With the season for giving thanks upon us, it's a good time of year to remind ourselves of the stack of studies showing that consciously counting your blessings will not only make you happier, it will also physically rewire your brain so that it's permanently easier to notice and enjoy the good things in life. (Or, if you don't want to take science's word for it, here's LeAnn Rimes explaining how gratitude transformed her thinking.)
But recognizing the amazing ability of gratitude to support mental health begs the question: What sort of gratitude practice is best? Should you go around the table this Thanksgiving and list what you're thankful for? Should you jot down all that's positive in your day?
These interventions certainly will only do you good, but if you really want to supercharge your gratitude practice this holiday (or any time of the year), science suggests you shouldn't just give thanks, you should actually go out and say thanks, too.
Saying thanks beats giving thanks
When scientists want to know whether one medicine works better than another, they give one group of patients the new innovation and another control group the old standby, and then see which group shows the most improvement. It's a technique that works with gratitude practices, too.
When a group of Irish researchers wanted to know what type of gratitude practice has the greatest impact, they recruited 200 participants who were assigned one of three different positivity-boosting interventions. One group was tasked with writing a standard gratitude list each day. One wrote gratitude lists but also chose one person who appeared on those lists each week to reach out and thank. A final control group just wrote down their thoughts daily (which has also been shown to have mental health benefits).
Who came out of the experiment feeling the happiest and most positive? "Right after finishing three weeks of journaling, the gratitude-expressing group was faring the best: Their negative emotions decreased more than those in the other groups, and they also felt less depressed and more emotionally balanced than when they started," reports UC Berkeley's Greater Good Science Center.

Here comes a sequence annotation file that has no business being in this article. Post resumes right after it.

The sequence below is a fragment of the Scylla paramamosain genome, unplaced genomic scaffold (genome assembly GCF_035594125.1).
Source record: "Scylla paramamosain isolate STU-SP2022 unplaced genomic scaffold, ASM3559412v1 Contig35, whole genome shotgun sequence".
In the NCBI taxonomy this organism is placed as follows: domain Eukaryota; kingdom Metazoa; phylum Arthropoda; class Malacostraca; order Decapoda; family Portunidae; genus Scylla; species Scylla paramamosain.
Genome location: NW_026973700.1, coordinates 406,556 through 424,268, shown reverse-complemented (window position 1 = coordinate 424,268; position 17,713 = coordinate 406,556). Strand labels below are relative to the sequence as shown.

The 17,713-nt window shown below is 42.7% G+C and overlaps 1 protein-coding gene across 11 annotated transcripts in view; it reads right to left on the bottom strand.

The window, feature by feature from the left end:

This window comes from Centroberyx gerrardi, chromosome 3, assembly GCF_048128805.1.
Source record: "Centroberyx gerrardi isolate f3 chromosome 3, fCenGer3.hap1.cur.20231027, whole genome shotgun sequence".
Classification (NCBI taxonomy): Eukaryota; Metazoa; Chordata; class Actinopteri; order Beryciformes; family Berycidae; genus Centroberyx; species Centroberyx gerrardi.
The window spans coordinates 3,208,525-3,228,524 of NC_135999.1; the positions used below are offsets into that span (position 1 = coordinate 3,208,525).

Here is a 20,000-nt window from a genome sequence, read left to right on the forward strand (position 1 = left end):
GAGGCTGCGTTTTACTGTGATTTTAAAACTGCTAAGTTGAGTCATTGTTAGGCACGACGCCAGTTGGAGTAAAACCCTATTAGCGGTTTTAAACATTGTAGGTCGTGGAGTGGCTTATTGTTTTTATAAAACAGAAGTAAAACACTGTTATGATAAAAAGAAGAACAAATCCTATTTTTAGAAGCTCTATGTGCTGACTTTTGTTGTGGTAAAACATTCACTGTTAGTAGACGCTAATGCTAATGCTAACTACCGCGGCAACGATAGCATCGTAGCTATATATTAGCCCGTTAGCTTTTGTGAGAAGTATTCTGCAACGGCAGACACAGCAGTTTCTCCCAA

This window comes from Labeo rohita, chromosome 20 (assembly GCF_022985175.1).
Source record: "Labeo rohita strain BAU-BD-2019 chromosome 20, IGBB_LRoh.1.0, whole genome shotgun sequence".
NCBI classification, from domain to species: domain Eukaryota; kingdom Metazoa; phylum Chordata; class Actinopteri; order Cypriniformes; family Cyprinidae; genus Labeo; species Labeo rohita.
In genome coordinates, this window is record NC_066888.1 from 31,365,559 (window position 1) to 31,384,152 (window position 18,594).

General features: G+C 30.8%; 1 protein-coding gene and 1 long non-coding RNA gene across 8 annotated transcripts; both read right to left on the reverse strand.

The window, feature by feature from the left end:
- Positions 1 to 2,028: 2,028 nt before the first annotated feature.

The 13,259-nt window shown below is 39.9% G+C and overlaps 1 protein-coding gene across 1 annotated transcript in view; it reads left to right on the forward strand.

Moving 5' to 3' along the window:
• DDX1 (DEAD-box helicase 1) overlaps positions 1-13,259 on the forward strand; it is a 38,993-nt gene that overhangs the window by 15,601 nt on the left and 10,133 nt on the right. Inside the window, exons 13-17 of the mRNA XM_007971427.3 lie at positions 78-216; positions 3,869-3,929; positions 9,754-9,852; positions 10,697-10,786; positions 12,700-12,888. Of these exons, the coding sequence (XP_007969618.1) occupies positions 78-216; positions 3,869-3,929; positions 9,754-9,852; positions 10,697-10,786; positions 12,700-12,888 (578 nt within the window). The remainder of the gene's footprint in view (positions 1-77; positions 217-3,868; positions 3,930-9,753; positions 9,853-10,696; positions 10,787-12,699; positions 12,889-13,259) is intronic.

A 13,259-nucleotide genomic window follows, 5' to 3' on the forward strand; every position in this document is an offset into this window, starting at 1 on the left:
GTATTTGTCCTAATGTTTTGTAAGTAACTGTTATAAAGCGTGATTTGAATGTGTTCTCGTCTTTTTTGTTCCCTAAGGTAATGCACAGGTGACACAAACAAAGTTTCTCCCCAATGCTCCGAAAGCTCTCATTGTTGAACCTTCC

The effect was particularly pronounced for the saddest of the participants, those who had gone into the study with the most depressive symptoms. It is important to note, however, that three months on, these effects had faded for all the participants.
A simple Thanksgiving lesson
The takeaway here is dead simple and just in time for your favorite turkey-centric holiday: If you want to get the biggest happiness boost possible from the season of thankfulness, don't just list out your blessings, actually do something -- a note, a hug, a few kind words -- to actually thank a fellow human being.
Even better, keep up the habit the rest of the year. As this study illustrates, the effects of any sort of gratitude practice aren't lasting, as it's easy to slip back into negativity. To keep up your positive outlook, put in a little effort whether there is turkey on the table or not.
So, schedule yourself a weekly reminder to thank someone who's made your life a little brighter. The person will feel awesome, and according to this research, so will you.